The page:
Column: It’s the little things that threaten to sink UK football


Jack Weaver

Kentucky Wildcats quarterback Will Levis (7) walks off the field after the No. 7 Kentucky vs. No. 14 Ole Miss football game on Saturday, Oct. 1, 2022, at Vaught Hemingway Stadium in Oxford, Mississippi. Ole Miss won 22-19. Photo by Jack Weaver | Staff

Cole Parke, Sports Editor

Now two days removed from the loss in Oxford, one question still lingers on the mind of many UK fans: “What just happened?”

The answer is quite simple: nothing that couldn’t have been predicted beforehand.

More specifically, Kentucky’s inability to tidy up little mistakes cost it a victory against a team closer to its own level of play. Stepping back from just Ole Miss, this has been an issue all season for the Cats.

Countless little mistakes that add up, but had yet to be properly punished.

Kentucky football has given up 19 sacks this season in just five games, and, while an easy scapegoat, not all of that can be blamed on an inexperienced offensive line.

Several of the sacks Kentucky have given up are the result of silly little mistakes like running backs or wide receivers missing assignments, play calls that take a long time to develop or, in the case of sack No. 19 that ended UK’s hopes of victory in Oxford, quarterback Will Levis just holding on to the ball too long.

It’s not just against teams like Ole Miss and Florida either. Kentucky gave up three sacks to FCS Youngstown State. That is no longer just a thing that inevitably happens, that is a problem, and it’s far from the only one.

Kentucky left a lot of points on the board in Oxford. Kicker Matt Ruffolo missed a routine 39-yard field goal, just the second he missed all season, and had an extra point blocked on his next kicking attempt, leaving four points that would have won the game for Kentucky right there.

Beyond that, the Cats gave up a safety, the second this season against UK, that gave Ole Miss two points without the offense even on the field.

Going back to that first safety, in Gainesville against Florida, it was a high snap on a punt attempt that saw punter Colin Goodfellow have no choice but to boot the ball out the back of UK’s end zone to prevent a touchdown. Another tiny easy-to-make mistake.

Luckily for Kentucky though, Florida may have been a little overrated at No. 12 entering that matchup and UK was able to leave The Swamp with a victory.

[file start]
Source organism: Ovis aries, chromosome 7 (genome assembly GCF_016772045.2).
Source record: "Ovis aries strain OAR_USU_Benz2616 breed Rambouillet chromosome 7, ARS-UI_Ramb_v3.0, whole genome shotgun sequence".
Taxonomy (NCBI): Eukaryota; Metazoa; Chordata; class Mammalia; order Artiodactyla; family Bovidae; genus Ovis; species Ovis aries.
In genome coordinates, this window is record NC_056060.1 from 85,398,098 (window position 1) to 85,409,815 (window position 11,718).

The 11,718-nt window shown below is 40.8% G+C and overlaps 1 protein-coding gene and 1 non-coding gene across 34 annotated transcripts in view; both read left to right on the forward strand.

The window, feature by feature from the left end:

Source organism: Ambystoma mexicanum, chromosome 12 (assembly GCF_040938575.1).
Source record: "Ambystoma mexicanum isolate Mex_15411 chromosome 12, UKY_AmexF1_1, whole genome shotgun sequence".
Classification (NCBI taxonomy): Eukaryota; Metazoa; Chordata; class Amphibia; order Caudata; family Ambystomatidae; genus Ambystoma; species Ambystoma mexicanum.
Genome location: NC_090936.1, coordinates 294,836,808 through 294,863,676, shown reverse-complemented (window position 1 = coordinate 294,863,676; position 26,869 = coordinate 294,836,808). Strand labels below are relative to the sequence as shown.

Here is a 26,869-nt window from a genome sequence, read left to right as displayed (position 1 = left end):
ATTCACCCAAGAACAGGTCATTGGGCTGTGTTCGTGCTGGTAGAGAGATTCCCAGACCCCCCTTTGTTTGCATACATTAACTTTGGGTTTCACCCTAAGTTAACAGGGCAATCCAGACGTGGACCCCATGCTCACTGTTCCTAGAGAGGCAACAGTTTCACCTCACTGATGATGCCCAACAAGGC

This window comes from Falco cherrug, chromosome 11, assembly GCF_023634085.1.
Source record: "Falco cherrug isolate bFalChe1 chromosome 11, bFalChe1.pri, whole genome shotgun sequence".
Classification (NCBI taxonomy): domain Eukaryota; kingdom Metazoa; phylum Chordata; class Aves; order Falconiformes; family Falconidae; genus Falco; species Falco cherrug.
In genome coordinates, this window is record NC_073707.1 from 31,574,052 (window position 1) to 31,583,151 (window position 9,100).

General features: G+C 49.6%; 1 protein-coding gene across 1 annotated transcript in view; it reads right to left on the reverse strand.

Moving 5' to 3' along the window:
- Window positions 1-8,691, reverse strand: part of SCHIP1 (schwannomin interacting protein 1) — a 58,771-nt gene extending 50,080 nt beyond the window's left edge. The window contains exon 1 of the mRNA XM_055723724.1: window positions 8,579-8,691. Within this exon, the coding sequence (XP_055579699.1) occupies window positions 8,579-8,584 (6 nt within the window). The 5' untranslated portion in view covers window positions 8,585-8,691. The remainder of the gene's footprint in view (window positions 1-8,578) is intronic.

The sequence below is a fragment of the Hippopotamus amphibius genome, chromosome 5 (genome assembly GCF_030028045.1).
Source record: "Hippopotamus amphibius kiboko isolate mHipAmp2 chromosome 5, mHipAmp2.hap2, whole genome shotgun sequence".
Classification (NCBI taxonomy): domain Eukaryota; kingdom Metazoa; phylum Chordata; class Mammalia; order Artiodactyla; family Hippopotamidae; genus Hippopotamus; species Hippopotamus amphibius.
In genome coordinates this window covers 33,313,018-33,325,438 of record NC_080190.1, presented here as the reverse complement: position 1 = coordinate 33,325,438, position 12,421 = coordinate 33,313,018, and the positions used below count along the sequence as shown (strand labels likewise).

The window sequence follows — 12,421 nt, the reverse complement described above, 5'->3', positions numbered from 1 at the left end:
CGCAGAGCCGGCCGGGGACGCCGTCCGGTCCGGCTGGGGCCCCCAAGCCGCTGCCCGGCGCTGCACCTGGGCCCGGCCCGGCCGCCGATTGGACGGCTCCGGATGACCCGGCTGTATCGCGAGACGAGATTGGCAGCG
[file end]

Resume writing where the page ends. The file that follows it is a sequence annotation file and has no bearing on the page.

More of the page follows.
Back to the game in Oxford, Kentucky also lost a touchdown when kick returner Barion Brown was tripped – by his own teammate – on a return that many feel would have, or should have, been six points.
How did that possession end for Kentucky? A failed fourth down conversion attempt that led to a turnover on downs and zero points.

Perhaps most egregious of all, however, had to be the game-winning touchdown that was nullified by… a simple, easy-to-make mistake.

Levis had snapped the ball too early, in a situation that offensive coordinator Rich Scangarello emphasized post-game was not one where the Cats needed to rush, leading to an illegal motion call on Brown, who didn’t have time to get set before the snap.

The very next play? The infamous sack-fumble combo that led to Ole Miss merely kneeling the remainder of the game to claim victory, not even mentioning the fact that the fumble was the second of the game… on back-to-back drives.

That is simply too many mistakes for one team to overcome in one game against a top 15 opponent and still claim victory, but boy did UK come close.

At the end of the day there is nothing else to blame for the loss but those small errors in judgment just finally costing UK a game.

The mistakes have plagued the season as a whole – let’s not forget that the Northern Illinois game ended as a one-score game after the Cats gave up a 63-yard pass because two UK defenders ran into each other on the play – and it was only a matter of time before Kentucky finally lost because of them.

That’s not to say Kentucky is a bad team though, because it isn’t. The fact that the Cats were a field goal away from tying a top 15 opponent, who admittedly made a number of their own mistakes, after all of those mistakes is a sign that Kentucky is actually probably a pretty good team.

The problem it has, though, is that many games in the SEC, including both of UK’s games against Florida and Ole Miss, ultimately come down to, not who’s better, but who makes the least mistakes and who gets the little things right the most.

So far this season Kentucky has been able to get away with making the most mistakes based on talent and scheme alone, but moving into the bulk of its SEC schedule, that’s going to get harder and harder to do.
Put simply, Kentucky needs to clean up the little mistakes if it wants to reach its full potential this season.

It’s hard enough to be successful in the SEC during a normal season, it’s going to be impossible to be successful in the SEC if it keeps shooting itself in the foot every week.

Kentucky football did not get “exposed” this past Saturday like some on social media thought it would, but it did lose. The only question now is what does head coach Mark Stoops change now that the first loss has come and gone to prevent a second loss, lest anyone forget that last season’s first loss turned into a three-game losing streak.

It’s unlikely that will happen again this season, but work needs to be done to ensure that it won’t, and that work needs to start with cleaning up those silly little easy-to-make mistakes that have plagued UK all year.